Corbat reconsiders Citi’s global resources
Michael Corbat looked like a safe pair of hands when he took over from Vikram Pandit as Citi’s chief executive. Known as a details man, a leader and strong manager, he will execute the strategy Pandit first laid out. But overseeing the rundown of Citi Holdings has given him a taste for better deploying scarce resources. And every business in Citi’s renowned 100-country network, the bank’s defining differentiator, will have to justify itself to his scrutiny.
As the first anniversary fast approaches of Michael Corbat taking over as chief executive of Citi from the ousted Vikram Pandit, Euromoney sits down with this 30-year veteran of America’s most international bank and Jamie Forese, co-president of Citi and head of its institutional client group (the securities and investment banking division), for an update on their latest plans for continued restructuring.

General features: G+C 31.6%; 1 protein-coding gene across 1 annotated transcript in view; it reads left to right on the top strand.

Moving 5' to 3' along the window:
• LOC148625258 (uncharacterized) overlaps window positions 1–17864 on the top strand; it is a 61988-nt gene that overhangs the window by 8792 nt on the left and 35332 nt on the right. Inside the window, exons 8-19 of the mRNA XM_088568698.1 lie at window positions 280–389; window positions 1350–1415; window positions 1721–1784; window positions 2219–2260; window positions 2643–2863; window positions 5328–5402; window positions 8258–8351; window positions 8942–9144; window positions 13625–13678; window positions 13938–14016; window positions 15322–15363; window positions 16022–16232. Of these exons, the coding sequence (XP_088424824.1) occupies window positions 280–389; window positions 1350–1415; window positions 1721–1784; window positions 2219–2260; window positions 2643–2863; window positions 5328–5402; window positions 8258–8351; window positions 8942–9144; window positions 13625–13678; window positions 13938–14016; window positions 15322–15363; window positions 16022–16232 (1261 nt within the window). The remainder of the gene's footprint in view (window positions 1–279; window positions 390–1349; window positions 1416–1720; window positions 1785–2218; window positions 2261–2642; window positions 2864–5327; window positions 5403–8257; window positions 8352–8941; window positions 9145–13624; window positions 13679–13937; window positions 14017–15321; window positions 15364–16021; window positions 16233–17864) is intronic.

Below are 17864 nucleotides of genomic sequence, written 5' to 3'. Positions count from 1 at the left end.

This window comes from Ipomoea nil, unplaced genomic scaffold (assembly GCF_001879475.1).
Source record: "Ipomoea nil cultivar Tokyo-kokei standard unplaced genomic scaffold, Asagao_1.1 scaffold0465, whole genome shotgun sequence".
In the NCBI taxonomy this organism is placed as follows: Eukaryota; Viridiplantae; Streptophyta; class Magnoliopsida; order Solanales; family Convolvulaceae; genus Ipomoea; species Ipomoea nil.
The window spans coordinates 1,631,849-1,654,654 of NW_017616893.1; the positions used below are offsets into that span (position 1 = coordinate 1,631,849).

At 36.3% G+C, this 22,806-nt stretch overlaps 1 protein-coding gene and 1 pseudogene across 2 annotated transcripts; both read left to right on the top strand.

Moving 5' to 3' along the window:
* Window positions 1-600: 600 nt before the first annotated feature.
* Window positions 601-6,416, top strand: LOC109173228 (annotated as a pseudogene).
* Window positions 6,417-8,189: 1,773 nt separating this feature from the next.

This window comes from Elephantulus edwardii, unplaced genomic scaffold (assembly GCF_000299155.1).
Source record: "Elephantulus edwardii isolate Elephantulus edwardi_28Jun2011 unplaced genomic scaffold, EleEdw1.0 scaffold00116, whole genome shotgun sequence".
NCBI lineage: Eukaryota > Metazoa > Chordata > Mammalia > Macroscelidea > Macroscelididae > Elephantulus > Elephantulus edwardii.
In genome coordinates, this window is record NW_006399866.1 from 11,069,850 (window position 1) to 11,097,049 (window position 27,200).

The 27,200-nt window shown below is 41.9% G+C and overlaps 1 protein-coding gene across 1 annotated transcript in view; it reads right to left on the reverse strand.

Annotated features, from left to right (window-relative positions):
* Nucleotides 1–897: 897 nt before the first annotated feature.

Both men are at pains to say that their predecessors, Pandit and his old partner and colleague John Havens, who came in to run Citi’s securities and banking businesses at the end of 2007 and quit with him in October 2012, have set the bank on the right strategic course. Corbat tells Euromoney: "A lot of credit goes to Vikram, who identified the leading secular trends – urbanization, globalization and digitization – and quickly set about restructuring the bank against those trends, which included cutting $800 billion of assets from what was a $2.4 trillion balance sheet. We got out of sub-prime and de-emphasized consumer banking in Europe and brokerage in Japan. There’s now a decent earnings mix between 55% from north America and 45% from the rest of the world, and the balance feels about right between consumer and institutional.